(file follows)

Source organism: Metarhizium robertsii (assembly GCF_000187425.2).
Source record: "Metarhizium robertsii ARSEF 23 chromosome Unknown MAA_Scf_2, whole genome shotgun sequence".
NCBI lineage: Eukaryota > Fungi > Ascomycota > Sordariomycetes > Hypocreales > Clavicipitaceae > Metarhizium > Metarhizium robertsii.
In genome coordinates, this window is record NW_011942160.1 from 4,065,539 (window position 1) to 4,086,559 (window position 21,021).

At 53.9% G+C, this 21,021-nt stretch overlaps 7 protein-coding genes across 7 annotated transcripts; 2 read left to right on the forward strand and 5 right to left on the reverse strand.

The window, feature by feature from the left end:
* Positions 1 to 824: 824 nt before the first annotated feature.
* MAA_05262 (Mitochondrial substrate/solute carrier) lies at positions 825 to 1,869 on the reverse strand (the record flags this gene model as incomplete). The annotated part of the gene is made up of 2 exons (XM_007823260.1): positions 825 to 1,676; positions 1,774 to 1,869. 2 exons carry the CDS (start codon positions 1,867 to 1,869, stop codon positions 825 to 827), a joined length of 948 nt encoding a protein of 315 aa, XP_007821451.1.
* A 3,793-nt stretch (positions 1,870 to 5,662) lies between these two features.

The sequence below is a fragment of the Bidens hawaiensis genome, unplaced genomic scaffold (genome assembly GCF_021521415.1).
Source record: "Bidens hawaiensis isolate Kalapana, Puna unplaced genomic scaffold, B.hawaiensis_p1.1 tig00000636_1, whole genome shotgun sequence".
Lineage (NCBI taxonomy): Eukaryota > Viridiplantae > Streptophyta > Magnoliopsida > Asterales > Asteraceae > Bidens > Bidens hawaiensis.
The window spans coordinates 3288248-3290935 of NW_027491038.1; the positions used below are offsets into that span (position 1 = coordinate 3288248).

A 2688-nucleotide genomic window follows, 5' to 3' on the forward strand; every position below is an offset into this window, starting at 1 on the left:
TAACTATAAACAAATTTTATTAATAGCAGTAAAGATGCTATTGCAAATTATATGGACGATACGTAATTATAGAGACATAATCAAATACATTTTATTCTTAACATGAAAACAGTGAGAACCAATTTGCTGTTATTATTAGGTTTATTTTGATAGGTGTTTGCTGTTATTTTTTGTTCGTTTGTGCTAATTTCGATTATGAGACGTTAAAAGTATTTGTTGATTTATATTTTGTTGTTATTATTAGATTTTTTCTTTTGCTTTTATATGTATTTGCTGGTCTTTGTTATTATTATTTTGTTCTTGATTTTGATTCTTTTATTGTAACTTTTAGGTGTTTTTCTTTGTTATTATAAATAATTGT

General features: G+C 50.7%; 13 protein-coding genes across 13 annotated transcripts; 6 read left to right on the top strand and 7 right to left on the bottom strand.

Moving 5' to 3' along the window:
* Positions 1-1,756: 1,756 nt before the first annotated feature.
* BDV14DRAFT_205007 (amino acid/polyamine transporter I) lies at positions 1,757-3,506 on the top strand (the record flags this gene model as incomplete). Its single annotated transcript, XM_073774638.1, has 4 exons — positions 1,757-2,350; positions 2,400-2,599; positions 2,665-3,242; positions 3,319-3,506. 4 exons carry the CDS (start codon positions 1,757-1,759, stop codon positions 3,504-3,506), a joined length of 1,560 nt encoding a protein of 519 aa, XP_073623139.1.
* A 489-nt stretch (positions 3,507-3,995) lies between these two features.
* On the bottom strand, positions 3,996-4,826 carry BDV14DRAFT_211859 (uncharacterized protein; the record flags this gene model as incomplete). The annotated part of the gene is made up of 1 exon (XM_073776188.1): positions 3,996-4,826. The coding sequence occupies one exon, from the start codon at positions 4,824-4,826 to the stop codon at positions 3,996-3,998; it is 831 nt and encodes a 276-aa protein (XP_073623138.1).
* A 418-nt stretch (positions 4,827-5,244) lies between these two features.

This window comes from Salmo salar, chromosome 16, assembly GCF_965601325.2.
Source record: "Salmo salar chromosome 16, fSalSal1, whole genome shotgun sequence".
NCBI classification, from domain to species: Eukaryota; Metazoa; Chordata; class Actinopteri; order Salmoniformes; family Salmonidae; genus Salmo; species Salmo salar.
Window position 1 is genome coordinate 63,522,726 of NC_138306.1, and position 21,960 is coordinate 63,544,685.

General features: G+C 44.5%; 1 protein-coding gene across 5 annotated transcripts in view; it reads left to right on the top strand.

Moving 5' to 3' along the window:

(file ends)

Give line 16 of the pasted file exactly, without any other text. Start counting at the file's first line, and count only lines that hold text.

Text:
General features: G+C 50.7%; 13 protein-coding genes across 13 annotated transcripts; 6 read left to right on the top strand and 7 right to left on the bottom strand.